I’ll defend the concepts of Import certificates against all other existing or proposed USA policies for our international trade within the thread “Comparisons between tariffs and Import Certificate policy”. But your inability to recognize the differences between import Certificates and all other policies for international trade, will not impel me to defend any other but Import certificate policies.

Respectfully, Supposn

Last edited by Supposn; Yesterday at 10:10 PM..
Reply With Quote Quick reply to this message
 
Old Yesterday, 10:34 PM
 
Location: Washington Park, Denver
7,448 posts, read 6,938,937 times
Reputation: 8159
Quote:
Originally Posted by Supposn View Post
, both the consequences and/or extents of consequences between import certificate and those other trade policies, (including tariff policies), substantially differ.
In terms of their effect on both the movement of the IS Curve and Long Range Aggregate Supply, how do they differ? Why do they not impact these the same way other tariffs do? What properties do they have that offset the impacts other tariffs have?
Reply With Quote Quick reply to this message
 
Old Today, 11:27 AM
 
1,455 posts, read 747,291 times
Reputation: 392
Quote:
Originally Posted by SkyDog77 View Post
In terms of their effect on both the movement of the IS Curve and Long Range Aggregate Supply, how do they differ? Why do they not impact these the same way other tariffs do? What properties do they have that offset the impacts other tariffs have?
Quote:
Originally Posted by Supposn View Post
SkyDog77, the topic of this thread is “A trade deficit indicates the nation consumed more than it produced”. Import Certificates are a proposed remedy to USA’s chronic annual trade deficits of goods. There’s no point to discussing Import Certificate policy within this thread where some are arguing USA’s chronic annual trade deficits have not been or will be net detrimental to our economy.

You consider Import Certificate policy as only another species of tariffs? I won’t quibble regarding your point. But due to differences between Import Certificates and all other international trade policies, both the consequences and/or extents of consequences between import certificate and those other trade policies, (including tariff policies), substantially differ.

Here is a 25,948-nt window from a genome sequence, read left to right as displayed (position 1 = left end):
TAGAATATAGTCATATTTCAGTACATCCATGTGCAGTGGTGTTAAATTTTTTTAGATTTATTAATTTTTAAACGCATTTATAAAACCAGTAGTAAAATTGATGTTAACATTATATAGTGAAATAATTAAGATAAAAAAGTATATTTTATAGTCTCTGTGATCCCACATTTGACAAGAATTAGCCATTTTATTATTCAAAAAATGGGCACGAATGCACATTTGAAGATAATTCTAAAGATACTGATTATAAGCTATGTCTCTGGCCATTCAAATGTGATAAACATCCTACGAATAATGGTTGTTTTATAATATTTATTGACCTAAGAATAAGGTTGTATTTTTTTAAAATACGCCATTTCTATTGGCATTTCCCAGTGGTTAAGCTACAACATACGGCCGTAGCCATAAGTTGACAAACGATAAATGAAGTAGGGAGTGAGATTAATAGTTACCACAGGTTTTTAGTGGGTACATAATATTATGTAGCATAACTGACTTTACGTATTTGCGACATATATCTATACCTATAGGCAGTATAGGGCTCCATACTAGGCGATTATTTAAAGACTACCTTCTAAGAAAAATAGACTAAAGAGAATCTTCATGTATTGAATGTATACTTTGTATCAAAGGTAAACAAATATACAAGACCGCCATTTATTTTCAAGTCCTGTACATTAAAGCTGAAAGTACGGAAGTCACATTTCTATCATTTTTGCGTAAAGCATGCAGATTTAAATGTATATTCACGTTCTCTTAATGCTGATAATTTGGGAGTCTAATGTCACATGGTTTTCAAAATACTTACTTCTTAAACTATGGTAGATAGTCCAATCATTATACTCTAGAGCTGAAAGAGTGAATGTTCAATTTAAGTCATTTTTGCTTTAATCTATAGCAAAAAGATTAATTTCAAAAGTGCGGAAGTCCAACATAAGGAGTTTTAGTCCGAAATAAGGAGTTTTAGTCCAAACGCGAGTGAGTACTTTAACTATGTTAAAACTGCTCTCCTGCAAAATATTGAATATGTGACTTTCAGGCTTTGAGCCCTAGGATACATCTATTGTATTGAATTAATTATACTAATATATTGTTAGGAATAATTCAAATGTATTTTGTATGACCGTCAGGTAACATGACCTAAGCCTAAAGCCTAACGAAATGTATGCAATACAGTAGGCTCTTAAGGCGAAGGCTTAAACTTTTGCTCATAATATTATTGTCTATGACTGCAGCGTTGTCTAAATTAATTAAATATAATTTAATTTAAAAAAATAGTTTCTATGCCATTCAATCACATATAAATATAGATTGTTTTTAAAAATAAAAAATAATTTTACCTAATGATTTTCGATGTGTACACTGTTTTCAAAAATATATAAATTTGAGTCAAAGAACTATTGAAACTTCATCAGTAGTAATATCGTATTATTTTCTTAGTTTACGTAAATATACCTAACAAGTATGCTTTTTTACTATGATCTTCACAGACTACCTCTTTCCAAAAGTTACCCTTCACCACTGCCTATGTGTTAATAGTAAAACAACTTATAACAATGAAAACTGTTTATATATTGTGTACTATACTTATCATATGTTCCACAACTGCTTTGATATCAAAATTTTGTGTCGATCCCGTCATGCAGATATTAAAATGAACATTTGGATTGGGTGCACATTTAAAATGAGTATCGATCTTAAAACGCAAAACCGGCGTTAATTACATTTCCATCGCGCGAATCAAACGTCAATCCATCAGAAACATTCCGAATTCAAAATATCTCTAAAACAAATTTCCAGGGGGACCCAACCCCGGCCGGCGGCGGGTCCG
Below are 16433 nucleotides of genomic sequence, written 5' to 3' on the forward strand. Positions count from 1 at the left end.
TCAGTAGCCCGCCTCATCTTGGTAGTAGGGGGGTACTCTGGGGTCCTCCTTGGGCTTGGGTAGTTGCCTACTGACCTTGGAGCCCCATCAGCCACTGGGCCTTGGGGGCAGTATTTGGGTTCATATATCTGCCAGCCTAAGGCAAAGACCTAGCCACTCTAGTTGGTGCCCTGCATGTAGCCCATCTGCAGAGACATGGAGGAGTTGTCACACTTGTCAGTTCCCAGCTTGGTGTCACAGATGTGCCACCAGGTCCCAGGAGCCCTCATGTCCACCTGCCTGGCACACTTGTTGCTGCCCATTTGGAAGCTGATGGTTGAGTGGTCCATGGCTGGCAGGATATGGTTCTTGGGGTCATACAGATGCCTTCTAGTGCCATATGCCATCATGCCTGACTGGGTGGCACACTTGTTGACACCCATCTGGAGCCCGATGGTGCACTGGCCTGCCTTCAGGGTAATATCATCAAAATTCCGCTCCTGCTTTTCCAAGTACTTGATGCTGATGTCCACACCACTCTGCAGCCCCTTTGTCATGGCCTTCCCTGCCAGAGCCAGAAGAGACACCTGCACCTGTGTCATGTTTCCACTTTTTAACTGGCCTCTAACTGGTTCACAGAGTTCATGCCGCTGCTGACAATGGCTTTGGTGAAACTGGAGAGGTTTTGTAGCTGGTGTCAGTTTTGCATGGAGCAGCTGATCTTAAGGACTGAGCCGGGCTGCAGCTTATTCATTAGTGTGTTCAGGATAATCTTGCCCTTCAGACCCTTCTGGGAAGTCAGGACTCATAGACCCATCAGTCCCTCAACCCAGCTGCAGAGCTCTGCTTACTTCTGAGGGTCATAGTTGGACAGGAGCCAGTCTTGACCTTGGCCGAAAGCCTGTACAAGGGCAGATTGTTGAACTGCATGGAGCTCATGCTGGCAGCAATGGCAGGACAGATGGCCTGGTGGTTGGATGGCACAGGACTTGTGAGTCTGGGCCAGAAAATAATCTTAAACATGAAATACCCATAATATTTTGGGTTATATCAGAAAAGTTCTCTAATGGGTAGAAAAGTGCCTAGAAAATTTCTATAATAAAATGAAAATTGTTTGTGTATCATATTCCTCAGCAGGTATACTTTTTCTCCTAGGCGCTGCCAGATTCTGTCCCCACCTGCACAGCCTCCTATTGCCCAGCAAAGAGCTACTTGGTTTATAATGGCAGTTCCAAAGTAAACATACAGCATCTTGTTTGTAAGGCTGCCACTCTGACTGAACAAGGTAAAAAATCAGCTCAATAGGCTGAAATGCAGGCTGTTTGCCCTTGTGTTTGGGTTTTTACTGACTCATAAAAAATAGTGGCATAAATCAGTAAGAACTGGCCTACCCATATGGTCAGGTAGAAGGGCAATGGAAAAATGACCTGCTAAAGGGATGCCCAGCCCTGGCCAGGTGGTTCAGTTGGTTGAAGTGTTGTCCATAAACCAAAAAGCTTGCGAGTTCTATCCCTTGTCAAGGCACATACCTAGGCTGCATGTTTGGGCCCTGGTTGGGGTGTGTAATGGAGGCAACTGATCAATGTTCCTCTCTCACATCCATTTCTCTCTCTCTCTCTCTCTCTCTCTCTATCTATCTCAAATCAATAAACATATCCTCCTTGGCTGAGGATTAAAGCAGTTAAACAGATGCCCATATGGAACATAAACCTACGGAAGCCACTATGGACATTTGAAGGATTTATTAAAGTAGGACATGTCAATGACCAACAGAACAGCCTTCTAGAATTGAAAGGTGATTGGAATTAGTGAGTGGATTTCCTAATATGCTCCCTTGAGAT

I’ll defend the concepts of Import certificates against all other existing or proposed USA policies for our international trade within the thread “Comparisons between tariffs and Import Certificate policy”. But your inability to recognize the differences between import Certificates and all other policies for international trade, will not impel me to defend any other but Import certificate policies.
Respectfully, Supposn
Reply With Quote Quick reply to this message
 
Old Today, 11:38 AM
 
Location: Washington Park, Denver
7,448 posts, read 6,938,937 times
Reputation: 8159
Quote:
Originally Posted by Supposn View Post
Respectfully, Supposn
In other words, you don’t know. Got it.
Reply With Quote Quick reply to this message
 
Old Today, 11:59 AM
 
1,455 posts, read 747,291 times
Reputation: 392
Quote:
Originally Posted by SkyDog77 View Post
In other words, you don’t know. Got it.
Quote:
Originally Posted by Supposn View Post
SkyDog77, apparently, neither one us knows what you’re referring to. ...
Respectfully, Supposn

Last edited by Supposn; Today at 12:13 PM..
Reply With Quote Quick reply to this message
Please register to post and access all features of our very popular forum. It is free and quick. Over $68,000 in prizes has already been given out to active posters on our forum. Additional giveaways are planned.

Detailed information about all U.S. cities, counties, and zip codes on our site: City-data.com.


Reply

Quick Reply
Message:


Over $104,000 in prizes was already given out to active posters on our forum and additional giveaways are planned!

Go Back   City-Data Forum > General Forums > Economics
Follow City-Data.com founder on our Forum or

All times are GMT -6.

© 2005-2019, Advameg, Inc. · Please obey Forum Rules · Terms of Use and Privacy Policy · Bug Bounty

City-Data.com - Archive 1, 2, 3, 4, 5, 6, 7, 8, 9, 10, 11, 12, 13, 14, 15, 16, 17, 18, 19, 20, 21, 22, 23, 24, 25, 26, 27, 28, 29, 30, 31, 32, 33, 34, 35 - Top